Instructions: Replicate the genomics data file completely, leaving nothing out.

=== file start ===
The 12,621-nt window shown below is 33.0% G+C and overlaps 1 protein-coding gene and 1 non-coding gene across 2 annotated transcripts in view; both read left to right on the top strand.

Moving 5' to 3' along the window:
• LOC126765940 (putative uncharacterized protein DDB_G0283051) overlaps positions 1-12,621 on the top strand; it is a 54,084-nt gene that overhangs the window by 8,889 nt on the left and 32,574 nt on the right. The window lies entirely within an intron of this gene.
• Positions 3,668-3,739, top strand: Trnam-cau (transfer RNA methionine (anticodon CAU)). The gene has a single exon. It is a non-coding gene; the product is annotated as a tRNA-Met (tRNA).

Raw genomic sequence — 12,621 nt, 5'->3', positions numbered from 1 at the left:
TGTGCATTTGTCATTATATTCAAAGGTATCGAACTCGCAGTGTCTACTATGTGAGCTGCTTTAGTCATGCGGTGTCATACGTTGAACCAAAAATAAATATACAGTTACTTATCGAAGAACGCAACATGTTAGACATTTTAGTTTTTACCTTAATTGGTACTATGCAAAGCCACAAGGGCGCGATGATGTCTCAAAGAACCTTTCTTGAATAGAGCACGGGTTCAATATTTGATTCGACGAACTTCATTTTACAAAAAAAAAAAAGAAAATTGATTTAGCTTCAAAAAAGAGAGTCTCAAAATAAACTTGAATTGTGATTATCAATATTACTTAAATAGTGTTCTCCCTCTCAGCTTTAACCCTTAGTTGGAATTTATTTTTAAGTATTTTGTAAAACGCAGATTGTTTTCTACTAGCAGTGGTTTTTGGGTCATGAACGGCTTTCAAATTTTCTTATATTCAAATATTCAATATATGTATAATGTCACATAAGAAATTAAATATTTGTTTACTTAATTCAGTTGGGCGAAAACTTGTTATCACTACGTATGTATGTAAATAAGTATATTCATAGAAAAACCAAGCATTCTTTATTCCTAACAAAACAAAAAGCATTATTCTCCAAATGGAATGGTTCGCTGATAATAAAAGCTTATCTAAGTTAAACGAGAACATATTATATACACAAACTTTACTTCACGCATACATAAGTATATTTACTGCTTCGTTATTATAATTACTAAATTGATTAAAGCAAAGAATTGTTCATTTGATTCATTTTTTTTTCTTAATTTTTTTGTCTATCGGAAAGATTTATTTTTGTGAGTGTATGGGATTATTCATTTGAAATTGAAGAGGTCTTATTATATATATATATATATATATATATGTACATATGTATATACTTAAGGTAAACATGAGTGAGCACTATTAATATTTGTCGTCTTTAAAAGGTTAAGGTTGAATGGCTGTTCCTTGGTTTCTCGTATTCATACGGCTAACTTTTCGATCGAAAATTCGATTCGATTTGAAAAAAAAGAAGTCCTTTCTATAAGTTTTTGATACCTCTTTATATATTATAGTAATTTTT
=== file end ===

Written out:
The 12,621-nt window shown below is 33.0% G+C and overlaps 1 protein-coding gene and 1 non-coding gene across 2 annotated transcripts in view; both read left to right on the top strand.

Moving 5' to 3' along the window:
• LOC126765940 (putative uncharacterized protein DDB_G0283051) overlaps positions 1-12,621 on the top strand; it is a 54,084-nt gene that overhangs the window by 8,889 nt on the left and 32,574 nt on the right. The window lies entirely within an intron of this gene.
• Positions 3,668-3,739, top strand: Trnam-cau (transfer RNA methionine (anticodon CAU)). The gene has a single exon. It is a non-coding gene; the product is annotated as a tRNA-Met (tRNA).

Raw genomic sequence — 12,621 nt, 5'->3', positions numbered from 1 at the left:
TGTGCATTTGTCATTATATTCAAAGGTATCGAACTCGCAGTGTCTACTATGTGAGCTGCTTTAGTCATGCGGTGTCATACGTTGAACCAAAAATAAATATACAGTTACTTATCGAAGAACGCAACATGTTAGACATTTTAGTTTTTACCTTAATTGGTACTATGCAAAGCCACAAGGGCGCGATGATGTCTCAAAGAACCTTTCTTGAATAGAGCACGGGTTCAATATTTGATTCGACGAACTTCATTTTACAAAAAAAAAAAAGAAAATTGATTTAGCTTCAAAAAAGAGAGTCTCAAAATAAACTTGAATTGTGATTATCAATATTACTTAAATAGTGTTCTCCCTCTCAGCTTTAACCCTTAGTTGGAATTTATTTTTAAGTATTTTGTAAAACGCAGATTGTTTTCTACTAGCAGTGGTTTTTGGGTCATGAACGGCTTTCAAATTTTCTTATATTCAAATATTCAATATATGTATAATGTCACATAAGAAATTAAATATTTGTTTACTTAATTCAGTTGGGCGAAAACTTGTTATCACTACGTATGTATGTAAATAAGTATATTCATAGAAAAACCAAGCATTCTTTATTCCTAACAAAACAAAAAGCATTATTCTCCAAATGGAATGGTTCGCTGATAATAAAAGCTTATCTAAGTTAAACGAGAACATATTATATACACAAACTTTACTTCACGCATACATAAGTATATTTACTGCTTCGTTATTATAATTACTAAATTGATTAAAGCAAAGAATTGTTCATTTGATTCATTTTTTTTTCTTAATTTTTTTGTCTATCGGAAAGATTTATTTTTGTGAGTGTATGGGATTATTCATTTGAAATTGAAGAGGTCTTATTATATATATATATATATATATATATGTACATATGTATATACTTAAGGTAAACATGAGTGAGCACTATTAATATTTGTCGTCTTTAAAAGGTTAAGGTTGAATGGCTGTTCCTTGGTTTCTCGTATTCATACGGCTAACTTTTCGATCGAAAATTCGATTCGATTTGAAAAAAAAGAAGTCCTTTCTATAAGTTTTTGATACCTCTTTATATATTATAGTAATTTTT